Lab-grown food, once relegated to the space of science fiction, has now become a very real and feasible part of the future of food production and consumption.
Lab-to-fork has arrived
The pandemic has made all of us rethink our food choices, especially when it comes to meat consumption. According to Spoonshot, interest in meat consumption has dropped by 50% in the last one year. Even though consumption will pick up again, it won’t go back to pre-COVID levels, thanks to growing consumer interest in moderating meat consumption over health or environmental concerns.
Interest in meat consumption
This has paved the way for lab-grown meat. However, it is still very niche and most consumers may not be aware of what it is, how it would taste, what could be the price differential along with regulatory hurdles. The reality of lab-grown meat has seen innovation across different sectors to see what else can be grown in a test-tube.
What is lab-grown food?
This is food developed in labs but with the same texture and experience of the foods these are intended to mimic. They can be produced directly from animal cells or via microorganisms through the process of fermentation.
Cultivated meat, for example, is made by extracting muscle stem cells from an animal, growing them in a medium, and structuring them using bioreactors into desired shapes (like cuts of meat).
Animal-free proteins and dairy products can be made in labs with bioengineered microflora (like yeast) through fermentation techniques.
Drivers for lab-grown food
- Animal welfare – Interest in animal welfare has increased by 66% since 2018, in part because of growing consumer interest in how food is produced. Social media conversations linked to animal cruelty increased 15 times between 2019 to 2020, showing that consumers are increasingly worried about the treatment of animals.
Interest in animal welfare
- Climate change – An estimated 80% of global agricultural land is used to raise animals for food consumption and grow food to feed them. Animal agriculture accounts for an equivalent of 14.5% of global greenhouse gas emissions, making this activity one of the leading culprits of man-made climate change.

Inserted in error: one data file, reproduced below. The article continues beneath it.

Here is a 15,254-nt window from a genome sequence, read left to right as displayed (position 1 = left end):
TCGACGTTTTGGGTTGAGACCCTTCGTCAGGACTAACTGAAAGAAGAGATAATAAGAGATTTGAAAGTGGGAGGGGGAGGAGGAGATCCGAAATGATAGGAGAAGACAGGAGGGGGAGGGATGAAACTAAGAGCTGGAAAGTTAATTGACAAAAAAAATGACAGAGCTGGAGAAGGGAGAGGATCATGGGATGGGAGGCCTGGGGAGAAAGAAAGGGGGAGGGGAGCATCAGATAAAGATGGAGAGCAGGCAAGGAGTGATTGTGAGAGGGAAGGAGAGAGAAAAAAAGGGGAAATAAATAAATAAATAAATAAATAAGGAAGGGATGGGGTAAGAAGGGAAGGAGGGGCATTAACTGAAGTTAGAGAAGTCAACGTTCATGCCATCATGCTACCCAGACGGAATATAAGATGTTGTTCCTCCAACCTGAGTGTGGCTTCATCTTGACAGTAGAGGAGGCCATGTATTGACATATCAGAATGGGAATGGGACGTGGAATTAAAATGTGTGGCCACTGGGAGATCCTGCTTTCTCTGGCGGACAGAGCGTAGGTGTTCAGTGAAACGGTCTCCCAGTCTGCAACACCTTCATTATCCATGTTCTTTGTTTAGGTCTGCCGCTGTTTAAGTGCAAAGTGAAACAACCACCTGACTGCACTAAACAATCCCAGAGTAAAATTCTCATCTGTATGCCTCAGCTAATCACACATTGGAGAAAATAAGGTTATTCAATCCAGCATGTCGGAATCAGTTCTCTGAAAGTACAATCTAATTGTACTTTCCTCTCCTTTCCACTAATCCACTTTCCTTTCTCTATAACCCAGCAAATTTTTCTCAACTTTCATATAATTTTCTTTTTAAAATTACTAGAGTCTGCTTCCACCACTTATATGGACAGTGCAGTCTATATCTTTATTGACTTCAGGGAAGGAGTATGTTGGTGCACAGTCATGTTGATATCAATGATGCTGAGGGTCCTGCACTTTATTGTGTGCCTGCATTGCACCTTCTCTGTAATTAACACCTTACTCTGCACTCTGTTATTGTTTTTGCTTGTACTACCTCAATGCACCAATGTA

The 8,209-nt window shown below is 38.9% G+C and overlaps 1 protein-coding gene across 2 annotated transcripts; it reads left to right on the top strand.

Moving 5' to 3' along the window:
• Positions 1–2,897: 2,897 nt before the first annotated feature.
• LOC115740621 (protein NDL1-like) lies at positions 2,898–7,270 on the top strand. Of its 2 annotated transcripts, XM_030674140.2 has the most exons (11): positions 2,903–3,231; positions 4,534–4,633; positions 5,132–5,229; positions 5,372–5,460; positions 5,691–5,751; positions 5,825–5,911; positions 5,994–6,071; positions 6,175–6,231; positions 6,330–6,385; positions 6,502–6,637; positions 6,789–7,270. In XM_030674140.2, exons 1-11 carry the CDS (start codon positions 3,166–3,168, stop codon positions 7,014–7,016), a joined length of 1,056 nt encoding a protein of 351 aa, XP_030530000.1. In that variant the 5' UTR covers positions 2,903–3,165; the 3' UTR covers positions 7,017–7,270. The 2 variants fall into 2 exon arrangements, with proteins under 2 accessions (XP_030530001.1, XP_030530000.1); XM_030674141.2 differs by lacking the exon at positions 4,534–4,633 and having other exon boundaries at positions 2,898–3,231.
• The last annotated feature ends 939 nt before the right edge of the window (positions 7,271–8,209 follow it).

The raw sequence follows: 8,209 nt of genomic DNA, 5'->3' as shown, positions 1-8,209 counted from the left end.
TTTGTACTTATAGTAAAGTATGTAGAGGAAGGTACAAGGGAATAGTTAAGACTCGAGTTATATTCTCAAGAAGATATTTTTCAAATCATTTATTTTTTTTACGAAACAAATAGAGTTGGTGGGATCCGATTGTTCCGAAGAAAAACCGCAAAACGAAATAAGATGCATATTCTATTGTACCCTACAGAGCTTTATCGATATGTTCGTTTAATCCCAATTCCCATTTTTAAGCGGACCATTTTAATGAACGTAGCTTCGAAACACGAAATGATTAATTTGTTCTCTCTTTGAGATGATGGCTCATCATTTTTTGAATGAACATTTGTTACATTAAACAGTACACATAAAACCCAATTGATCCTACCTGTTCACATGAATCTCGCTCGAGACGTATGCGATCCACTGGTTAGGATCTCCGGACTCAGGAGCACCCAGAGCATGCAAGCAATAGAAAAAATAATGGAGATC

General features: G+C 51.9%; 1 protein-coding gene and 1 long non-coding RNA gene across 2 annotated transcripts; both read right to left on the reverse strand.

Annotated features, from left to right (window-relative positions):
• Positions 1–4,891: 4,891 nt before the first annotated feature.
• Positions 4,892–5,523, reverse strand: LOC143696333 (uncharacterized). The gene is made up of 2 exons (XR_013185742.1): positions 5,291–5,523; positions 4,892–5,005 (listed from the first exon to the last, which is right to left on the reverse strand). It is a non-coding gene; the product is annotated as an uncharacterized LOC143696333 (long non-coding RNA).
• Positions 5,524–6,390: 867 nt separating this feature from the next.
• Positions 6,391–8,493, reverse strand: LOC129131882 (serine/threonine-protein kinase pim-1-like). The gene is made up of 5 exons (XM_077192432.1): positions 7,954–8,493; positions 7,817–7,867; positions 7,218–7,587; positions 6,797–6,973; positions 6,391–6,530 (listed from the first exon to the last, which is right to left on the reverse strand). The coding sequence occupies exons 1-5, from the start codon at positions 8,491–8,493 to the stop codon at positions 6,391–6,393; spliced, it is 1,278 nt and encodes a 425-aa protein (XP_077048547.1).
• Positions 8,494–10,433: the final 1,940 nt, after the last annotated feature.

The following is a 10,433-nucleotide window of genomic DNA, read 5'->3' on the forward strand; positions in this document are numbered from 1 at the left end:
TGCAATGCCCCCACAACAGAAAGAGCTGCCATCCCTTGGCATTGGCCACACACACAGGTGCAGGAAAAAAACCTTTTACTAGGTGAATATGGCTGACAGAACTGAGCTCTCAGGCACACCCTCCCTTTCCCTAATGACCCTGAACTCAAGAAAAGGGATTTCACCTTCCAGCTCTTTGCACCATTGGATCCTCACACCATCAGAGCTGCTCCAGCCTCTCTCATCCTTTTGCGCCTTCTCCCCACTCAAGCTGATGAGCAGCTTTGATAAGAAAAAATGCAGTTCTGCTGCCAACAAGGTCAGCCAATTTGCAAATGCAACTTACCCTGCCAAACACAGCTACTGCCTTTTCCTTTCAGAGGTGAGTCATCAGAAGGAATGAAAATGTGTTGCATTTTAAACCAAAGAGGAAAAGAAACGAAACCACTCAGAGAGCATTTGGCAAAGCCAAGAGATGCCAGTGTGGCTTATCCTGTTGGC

- Food security – According to the World Economic Forum, the global population is expected to reach 9.8 billion by 2050, and the demand for food will be 60% higher than it is today. This is going to put the entire food ecosystem under tremendous pressure, as access to land will diminish. Lab-made food is an efficient way of producing food rapidly without putting more stress on water, land, and other resources.
Innovation in lab-grown foods
Here are some recent developments in the area of lab-grown foods.
Growing meat in a lab would mean using fewer resources overall, such as the approximately 1,800 gallons of water it takes to produce just one pound of beef.
In December 2020, Singapore became the first country in the world to allow the sale of lab-grown meat, and US company Eat Just launched its lab-grown chicken at a local restaurant. This cultured chicken can be created in just 14 days, around 70% less time than it takes to grow a real chicken.
A month earlier, a restaurant in Israel became the first ever to serve lab-grown meat, in the form of two burgers made of “crispy cultured chicken fillet”. These products were grown from cells by SuperMeat, which supplies the restaurant from its factory.
The cost of lab-grown meat is becoming increasingly more viable, with the production costs dropping from around USD280,000 for a lab-grown burger in 2013 to approximately USD10 in 2021.
Interest in dairy alternatives has increased by 667% since 2018. Companies are exploring lab-grown dairy alternatives for products like milk, cheese, and even ice cream. Such products have the potential to appeal to consumers who may want to enjoy real dairy products without worrying about the ethical concerns linked to factory farms.
Interest in dairy alternatives